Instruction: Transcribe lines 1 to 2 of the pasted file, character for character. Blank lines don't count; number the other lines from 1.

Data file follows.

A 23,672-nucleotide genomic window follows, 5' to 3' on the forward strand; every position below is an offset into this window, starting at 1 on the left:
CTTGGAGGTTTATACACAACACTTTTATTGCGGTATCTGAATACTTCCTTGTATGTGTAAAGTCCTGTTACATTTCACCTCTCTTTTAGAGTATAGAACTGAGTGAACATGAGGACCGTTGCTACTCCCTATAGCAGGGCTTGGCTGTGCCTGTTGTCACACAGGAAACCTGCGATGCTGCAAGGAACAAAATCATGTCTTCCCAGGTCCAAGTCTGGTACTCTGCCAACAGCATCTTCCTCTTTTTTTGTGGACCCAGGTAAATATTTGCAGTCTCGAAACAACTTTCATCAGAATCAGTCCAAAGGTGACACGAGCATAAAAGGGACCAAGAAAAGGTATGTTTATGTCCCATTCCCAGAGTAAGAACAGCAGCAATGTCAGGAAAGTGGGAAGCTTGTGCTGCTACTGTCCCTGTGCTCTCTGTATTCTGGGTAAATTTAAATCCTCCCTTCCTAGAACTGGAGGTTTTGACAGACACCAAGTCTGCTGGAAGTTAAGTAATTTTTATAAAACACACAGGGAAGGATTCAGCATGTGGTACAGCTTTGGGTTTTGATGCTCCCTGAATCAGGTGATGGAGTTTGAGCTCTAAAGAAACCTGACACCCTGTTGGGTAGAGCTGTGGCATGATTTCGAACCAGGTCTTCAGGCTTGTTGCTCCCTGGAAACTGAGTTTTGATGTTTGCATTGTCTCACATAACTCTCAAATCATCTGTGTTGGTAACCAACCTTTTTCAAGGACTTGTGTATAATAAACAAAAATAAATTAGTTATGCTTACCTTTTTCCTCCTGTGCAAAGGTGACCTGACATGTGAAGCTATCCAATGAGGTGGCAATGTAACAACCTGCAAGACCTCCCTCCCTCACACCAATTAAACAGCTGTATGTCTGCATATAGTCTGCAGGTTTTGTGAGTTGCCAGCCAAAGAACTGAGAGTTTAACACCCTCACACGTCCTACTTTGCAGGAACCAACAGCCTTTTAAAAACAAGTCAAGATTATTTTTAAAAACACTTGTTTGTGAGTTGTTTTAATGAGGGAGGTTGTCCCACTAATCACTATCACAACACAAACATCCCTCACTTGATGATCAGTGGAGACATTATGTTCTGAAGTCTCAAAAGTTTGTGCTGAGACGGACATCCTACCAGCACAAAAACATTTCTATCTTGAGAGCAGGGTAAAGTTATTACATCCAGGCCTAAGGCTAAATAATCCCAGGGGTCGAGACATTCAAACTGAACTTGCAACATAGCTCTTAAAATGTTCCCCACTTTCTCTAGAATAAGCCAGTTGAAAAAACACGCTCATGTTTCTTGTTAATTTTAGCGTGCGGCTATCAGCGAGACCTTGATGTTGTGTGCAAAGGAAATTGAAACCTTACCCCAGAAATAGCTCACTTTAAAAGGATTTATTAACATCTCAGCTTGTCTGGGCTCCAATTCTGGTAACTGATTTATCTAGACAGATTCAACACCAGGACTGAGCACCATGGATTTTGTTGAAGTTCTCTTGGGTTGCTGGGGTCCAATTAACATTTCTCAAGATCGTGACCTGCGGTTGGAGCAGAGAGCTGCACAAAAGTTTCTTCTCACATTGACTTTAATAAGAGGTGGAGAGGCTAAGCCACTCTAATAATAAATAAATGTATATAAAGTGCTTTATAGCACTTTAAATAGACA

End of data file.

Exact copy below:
A 23,672-nucleotide genomic window follows, 5' to 3' on the forward strand; every position below is an offset into this window, starting at 1 on the left:
CTTGGAGGTTTATACACAACACTTTTATTGCGGTATCTGAATACTTCCTTGTATGTGTAAAGTCCTGTTACATTTCACCTCTCTTTTAGAGTATAGAACTGAGTGAACATGAGGACCGTTGCTACTCCCTATAGCAGGGCTTGGCTGTGCCTGTTGTCACACAGGAAACCTGCGATGCTGCAAGGAACAAAATCATGTCTTCCCAGGTCCAAGTCTGGTACTCTGCCAACAGCATCTTCCTCTTTTTTTGTGGACCCAGGTAAATATTTGCAGTCTCGAAACAACTTTCATCAGAATCAGTCCAAAGGTGACACGAGCATAAAAGGGACCAAGAAAAGGTATGTTTATGTCCCATTCCCAGAGTAAGAACAGCAGCAATGTCAGGAAAGTGGGAAGCTTGTGCTGCTACTGTCCCTGTGCTCTCTGTATTCTGGGTAAATTTAAATCCTCCCTTCCTAGAACTGGAGGTTTTGACAGACACCAAGTCTGCTGGAAGTTAAGTAATTTTTATAAAACACACAGGGAAGGATTCAGCATGTGGTACAGCTTTGGGTTTTGATGCTCCCTGAATCAGGTGATGGAGTTTGAGCTCTAAAGAAACCTGACACCCTGTTGGGTAGAGCTGTGGCATGATTTCGAACCAGGTCTTCAGGCTTGTTGCTCCCTGGAAACTGAGTTTTGATGTTTGCATTGTCTCACATAACTCTCAAATCATCTGTGTTGGTAACCAACCTTTTTCAAGGACTTGTGTATAATAAACAAAAATAAATTAGTTATGCTTACCTTTTTCCTCCTGTGCAAAGGTGACCTGACATGTGAAGCTATCCAATGAGGTGGCAATGTAACAACCTGCAAGACCTCCCTCCCTCACACCAATTAAACAGCTGTATGTCTGCATATAGTCTGCAGGTTTTGTGAGTTGCCAGCCAAAGAACTGAGAGTTTAACACCCTCACACGTCCTACTTTGCAGGAACCAACAGCCTTTTAAAAACAAGTCAAGATTATTTTTAAAAACACTTGTTTGTGAGTTGTTTTAATGAGGGAGGTTGTCCCACTAATCACTATCACAACACAAACATCCCTCACTTGATGATCAGTGGAGACATTATGTTCTGAAGTCTCAAAAGTTTGTGCTGAGACGGACATCCTACCAGCACAAAAACATTTCTATCTTGAGAGCAGGGTAAAGTTATTACATCCAGGCCTAAGGCTAAATAATCCCAGGGGTCGAGACATTCAAACTGAACTTGCAACATAGCTCTTAAAATGTTCCCCACTTTCTCTAGAATAAGCCAGTTGAAAAAACACGCTCATGTTTCTTGTTAATTTTAGCGTGCGGCTATCAGCGAGACCTTGATGTTGTGTGCAAAGGAAATTGAAACCTTACCCCAGAAATAGCTCACTTTAAAAGGATTTATTAACATCTCAGCTTGTCTGGGCTCCAATTCTGGTAACTGATTTATCTAGACAGATTCAACACCAGGACTGAGCACCATGGATTTTGTTGAAGTTCTCTTGGGTTGCTGGGGTCCAATTAACATTTCTCAAGATCGTGACCTGCGGTTGGAGCAGAGAGCTGCACAAAAGTTTCTTCTCACATTGACTTTAATAAGAGGTGGAGAGGCTAAGCCACTCTAATAATAAATAAATGTATATAAAGTGCTTTATAGCACTTTAAATAGACA